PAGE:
These success stories spotlight the demonstrated improvements in both the quality and cost-effectiveness of health care worldwide made possible by telemedicine technology. Early successes have demonstrated the feasibility of telemedicine and suggest that it will continue to progress and achieve its anticipated potential.
"The value of telemedicine use for consultation in mental health, radiology, pathology, and dermatology is well founded", stated American Telemedicine Association President, Ronald K. Poropatich, MD, Colonel, U.S. Army, Telemedicine Directorate, Walter Reed Army Medical Center, and Senior Clinical Advisor, Clinical Applications Division, Telemedicine & Advanced Technology Research Center.
"As the field continues to grow and new clinical applications are further developed, patients will benefit from a more accessible and comprehensive health care system. This will result in expanded growth for telemedicine as a consumer-driven market dominates. The success stories in this issue of the Journal highlight new areas in the field of telemedicine that will ultimately promote this field to our patients and providers", continued Colonel Poropatich.
Journal highlights include a paper by Michael Ricci, MD, and colleagues at the University of Vermont College of Medicine, which demonstrates how telemedicine reduces discrepancies in rural trauma care. Eve-Lynn Nelson, Ph.D., and co-workers at Kansas University Medical Center provide persuasive evidence of the effectiveness of telemedicine in treating childhood depression. The still-young telemedicine programme at the State University of New York at Buffalo, School of Medicine has demonstrated steady and consistent progress in the areas of clinical services, education, and research, according to a report by David Ellis, MD, and James Mayrose, Ph.D.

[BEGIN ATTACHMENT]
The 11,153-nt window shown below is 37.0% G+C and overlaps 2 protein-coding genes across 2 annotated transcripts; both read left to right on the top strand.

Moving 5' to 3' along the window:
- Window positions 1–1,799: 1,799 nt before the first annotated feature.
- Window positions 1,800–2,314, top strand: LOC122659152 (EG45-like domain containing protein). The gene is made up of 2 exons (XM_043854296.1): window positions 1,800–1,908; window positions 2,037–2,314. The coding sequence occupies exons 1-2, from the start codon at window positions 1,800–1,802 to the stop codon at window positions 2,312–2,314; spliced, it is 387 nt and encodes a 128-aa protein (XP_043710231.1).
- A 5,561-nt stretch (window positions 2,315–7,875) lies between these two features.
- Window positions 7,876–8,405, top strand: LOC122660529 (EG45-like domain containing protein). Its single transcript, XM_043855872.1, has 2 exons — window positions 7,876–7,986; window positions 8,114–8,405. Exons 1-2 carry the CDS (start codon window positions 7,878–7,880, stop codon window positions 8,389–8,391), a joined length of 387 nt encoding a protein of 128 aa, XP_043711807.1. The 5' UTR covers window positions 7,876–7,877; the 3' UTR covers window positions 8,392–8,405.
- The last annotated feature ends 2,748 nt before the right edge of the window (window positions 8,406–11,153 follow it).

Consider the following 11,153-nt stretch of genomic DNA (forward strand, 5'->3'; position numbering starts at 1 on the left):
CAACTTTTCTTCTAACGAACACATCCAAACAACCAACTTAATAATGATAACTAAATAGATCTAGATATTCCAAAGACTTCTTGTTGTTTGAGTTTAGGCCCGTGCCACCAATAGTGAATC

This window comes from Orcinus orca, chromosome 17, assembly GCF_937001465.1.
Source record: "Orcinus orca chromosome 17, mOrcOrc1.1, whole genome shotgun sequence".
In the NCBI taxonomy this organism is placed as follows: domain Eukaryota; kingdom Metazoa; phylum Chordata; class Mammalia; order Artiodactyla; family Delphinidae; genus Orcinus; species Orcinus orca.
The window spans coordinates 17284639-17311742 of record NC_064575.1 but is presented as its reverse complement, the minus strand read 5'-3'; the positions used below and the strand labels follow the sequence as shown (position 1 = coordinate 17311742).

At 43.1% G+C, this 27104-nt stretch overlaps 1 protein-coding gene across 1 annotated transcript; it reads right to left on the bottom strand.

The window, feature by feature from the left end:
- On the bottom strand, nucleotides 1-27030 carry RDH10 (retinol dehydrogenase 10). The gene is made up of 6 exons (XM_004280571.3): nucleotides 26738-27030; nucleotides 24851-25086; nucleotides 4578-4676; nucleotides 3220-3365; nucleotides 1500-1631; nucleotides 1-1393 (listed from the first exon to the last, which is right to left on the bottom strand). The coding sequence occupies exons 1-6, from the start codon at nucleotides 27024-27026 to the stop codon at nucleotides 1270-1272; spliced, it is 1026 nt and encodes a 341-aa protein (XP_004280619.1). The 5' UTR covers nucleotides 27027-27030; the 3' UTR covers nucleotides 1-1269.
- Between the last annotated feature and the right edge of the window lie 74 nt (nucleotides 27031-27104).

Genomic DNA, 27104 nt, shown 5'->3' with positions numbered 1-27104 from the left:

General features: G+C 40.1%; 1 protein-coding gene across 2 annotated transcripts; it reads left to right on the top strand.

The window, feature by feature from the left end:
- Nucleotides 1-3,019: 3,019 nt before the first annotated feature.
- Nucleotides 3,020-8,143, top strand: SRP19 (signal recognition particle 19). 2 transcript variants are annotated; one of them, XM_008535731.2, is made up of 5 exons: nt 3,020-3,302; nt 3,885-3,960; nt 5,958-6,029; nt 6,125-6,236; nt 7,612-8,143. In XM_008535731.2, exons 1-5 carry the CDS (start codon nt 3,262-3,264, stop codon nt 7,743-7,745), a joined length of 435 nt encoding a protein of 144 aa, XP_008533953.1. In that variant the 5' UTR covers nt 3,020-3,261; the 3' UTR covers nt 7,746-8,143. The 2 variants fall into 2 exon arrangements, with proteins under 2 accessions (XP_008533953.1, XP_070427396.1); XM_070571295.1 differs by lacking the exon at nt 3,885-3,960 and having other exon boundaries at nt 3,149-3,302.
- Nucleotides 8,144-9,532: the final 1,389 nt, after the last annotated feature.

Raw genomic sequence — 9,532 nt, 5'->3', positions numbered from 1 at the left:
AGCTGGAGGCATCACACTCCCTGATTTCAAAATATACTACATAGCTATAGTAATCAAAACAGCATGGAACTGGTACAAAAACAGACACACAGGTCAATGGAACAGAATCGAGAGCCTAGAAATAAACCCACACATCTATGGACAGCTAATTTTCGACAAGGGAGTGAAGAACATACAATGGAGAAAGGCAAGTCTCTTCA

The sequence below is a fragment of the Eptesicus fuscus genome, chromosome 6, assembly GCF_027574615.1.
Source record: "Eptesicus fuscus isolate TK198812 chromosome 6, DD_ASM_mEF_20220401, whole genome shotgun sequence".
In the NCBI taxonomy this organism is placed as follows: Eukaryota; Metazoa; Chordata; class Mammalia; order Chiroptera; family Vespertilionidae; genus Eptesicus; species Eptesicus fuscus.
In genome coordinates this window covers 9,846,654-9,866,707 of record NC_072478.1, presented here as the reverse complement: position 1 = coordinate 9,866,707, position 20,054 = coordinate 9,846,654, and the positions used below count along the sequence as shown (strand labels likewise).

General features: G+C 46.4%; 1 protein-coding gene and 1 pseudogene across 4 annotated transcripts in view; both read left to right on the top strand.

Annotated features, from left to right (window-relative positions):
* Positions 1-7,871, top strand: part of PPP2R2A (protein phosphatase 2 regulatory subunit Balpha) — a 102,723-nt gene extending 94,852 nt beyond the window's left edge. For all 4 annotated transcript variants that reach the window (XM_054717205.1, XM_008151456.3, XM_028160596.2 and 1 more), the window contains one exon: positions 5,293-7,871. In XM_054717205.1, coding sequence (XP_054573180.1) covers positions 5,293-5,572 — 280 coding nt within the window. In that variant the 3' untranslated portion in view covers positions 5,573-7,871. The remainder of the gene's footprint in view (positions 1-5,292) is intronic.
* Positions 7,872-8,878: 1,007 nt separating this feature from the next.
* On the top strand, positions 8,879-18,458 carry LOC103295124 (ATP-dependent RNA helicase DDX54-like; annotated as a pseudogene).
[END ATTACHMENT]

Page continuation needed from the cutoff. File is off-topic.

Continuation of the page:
The use of telemedicine to prevent a cholera epidemic in India, reported by Professor A. Ayyagari and co-workers at the Sanjay Gandhi Post Graduate Institute of Medical Sciences, has important implications for United States homeland security. Two young girls injured in serious accidents in the U.S. Pacific Islands were helped by telemedicine technology, as described by Donald Person, MD, and colleagues. Gary Goldfield, Ph.D., and Ahmed Boachie, MD, describe the successful use of telehealth to provide psychiatric services in rural areas, implementing family therapy to treat a female adolescent suffering from anorexia nervosa.
Telemedicine Journal and e-Health, edited by Rashid L. Bashshur, Ph.D., Director of Telemedicine at the University of Michigan Health System, is an international, peer-reviewed journal combining medicine, telecommunications, and information technology. Published quarterly in print and on-line, the Journal includes empirical research, descriptive case studies, policy analysis, and papers on technical design and communications protocols.